Home is where your ghosts roam,
where you buried the dog
you kind of neglected
in a cardboard box
too close to the garden
and every day you walk
mere feet from his bones.

Homecoming means talking to ghosts
and more, listening—
the end of the prodigal journey,
coming home, talking, listening,
letting all the old tragedies
haunt you again.

Homemaking is a practice—
sweeping the corners,
clearing the cobwebs,
listening, clearing,
the slow asymptotic ending
of all ghost stories, horrors becoming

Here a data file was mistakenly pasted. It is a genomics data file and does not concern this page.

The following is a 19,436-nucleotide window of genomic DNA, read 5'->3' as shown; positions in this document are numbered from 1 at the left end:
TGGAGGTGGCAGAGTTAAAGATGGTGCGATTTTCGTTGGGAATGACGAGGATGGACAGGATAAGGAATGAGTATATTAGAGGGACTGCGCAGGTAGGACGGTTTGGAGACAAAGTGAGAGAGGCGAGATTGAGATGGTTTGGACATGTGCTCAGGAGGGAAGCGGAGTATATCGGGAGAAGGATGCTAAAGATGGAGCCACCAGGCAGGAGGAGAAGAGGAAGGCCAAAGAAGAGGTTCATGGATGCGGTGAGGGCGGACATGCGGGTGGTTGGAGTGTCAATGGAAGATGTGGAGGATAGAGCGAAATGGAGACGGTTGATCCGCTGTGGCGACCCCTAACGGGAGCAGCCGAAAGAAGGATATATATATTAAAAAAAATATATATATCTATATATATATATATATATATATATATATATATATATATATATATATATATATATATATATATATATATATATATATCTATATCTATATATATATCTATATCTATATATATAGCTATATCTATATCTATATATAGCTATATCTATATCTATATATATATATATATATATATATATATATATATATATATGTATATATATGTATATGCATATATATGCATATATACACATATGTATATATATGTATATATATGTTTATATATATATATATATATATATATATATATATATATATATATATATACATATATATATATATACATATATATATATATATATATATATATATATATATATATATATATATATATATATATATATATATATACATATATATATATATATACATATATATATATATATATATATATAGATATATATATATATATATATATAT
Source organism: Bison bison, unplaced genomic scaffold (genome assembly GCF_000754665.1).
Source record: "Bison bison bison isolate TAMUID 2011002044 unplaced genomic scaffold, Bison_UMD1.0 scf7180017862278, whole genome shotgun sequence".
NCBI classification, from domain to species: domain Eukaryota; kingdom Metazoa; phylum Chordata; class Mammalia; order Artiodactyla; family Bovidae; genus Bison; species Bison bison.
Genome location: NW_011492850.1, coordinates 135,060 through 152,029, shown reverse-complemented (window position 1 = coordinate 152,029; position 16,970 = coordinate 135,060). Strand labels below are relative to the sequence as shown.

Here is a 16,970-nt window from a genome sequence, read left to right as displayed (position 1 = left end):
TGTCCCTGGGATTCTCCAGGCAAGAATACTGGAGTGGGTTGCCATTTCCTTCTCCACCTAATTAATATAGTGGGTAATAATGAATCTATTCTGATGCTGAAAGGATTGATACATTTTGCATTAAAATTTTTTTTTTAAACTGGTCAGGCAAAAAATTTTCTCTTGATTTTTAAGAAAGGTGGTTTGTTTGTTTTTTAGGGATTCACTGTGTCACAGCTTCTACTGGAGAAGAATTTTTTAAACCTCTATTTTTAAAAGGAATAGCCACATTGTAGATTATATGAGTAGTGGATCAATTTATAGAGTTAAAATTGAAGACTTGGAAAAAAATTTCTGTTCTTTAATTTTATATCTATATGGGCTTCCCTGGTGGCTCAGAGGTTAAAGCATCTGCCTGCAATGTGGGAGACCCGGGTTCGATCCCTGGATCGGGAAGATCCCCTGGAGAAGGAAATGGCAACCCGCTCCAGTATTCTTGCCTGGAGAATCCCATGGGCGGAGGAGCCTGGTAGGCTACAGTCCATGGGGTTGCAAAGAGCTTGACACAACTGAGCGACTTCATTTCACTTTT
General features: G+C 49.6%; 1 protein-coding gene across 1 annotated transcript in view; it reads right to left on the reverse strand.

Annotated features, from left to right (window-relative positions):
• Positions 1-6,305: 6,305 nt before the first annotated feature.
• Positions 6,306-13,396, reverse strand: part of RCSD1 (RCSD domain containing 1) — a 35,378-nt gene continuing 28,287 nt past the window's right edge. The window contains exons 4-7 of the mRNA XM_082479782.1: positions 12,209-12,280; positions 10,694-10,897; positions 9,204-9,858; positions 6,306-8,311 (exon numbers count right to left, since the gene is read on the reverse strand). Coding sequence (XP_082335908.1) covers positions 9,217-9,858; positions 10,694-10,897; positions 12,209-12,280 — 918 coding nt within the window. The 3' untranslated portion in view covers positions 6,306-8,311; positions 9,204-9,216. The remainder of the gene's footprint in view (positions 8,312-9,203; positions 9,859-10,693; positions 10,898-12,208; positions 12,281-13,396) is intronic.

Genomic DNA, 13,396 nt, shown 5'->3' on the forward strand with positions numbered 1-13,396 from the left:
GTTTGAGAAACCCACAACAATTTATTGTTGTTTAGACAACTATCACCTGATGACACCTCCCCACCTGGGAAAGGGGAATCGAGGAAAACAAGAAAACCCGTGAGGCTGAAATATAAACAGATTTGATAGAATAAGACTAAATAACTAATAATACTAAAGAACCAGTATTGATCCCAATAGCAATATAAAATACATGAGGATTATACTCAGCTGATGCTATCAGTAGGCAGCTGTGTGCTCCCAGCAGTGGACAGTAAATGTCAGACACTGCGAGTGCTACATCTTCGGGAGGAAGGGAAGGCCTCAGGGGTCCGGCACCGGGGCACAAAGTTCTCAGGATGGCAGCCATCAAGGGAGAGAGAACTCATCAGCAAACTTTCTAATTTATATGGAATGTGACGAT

familiar, the old deaths and heartbreaks
and betrayals becoming neighbors
not always likable but lovable,
the chills and creaks and echoes
and reminders
never quite going away
but becoming mundane
as breakfast.

"Oh, don't mind her—
that's old Beatrice.
She stabbed herself
and her husband, but
she's family now.
She's taught me a lot.
Like how to use the woodstove
and how to let go of the past."

We assume at first
they're trying to drive us out
of our own homes, our lives,
but they seek only to be heard
and understood and welcomed.
In turn they welcome us
finally back into boarded-up hearts
and daily life, daily living,
back into the practice of daily care
for our dead and our departed.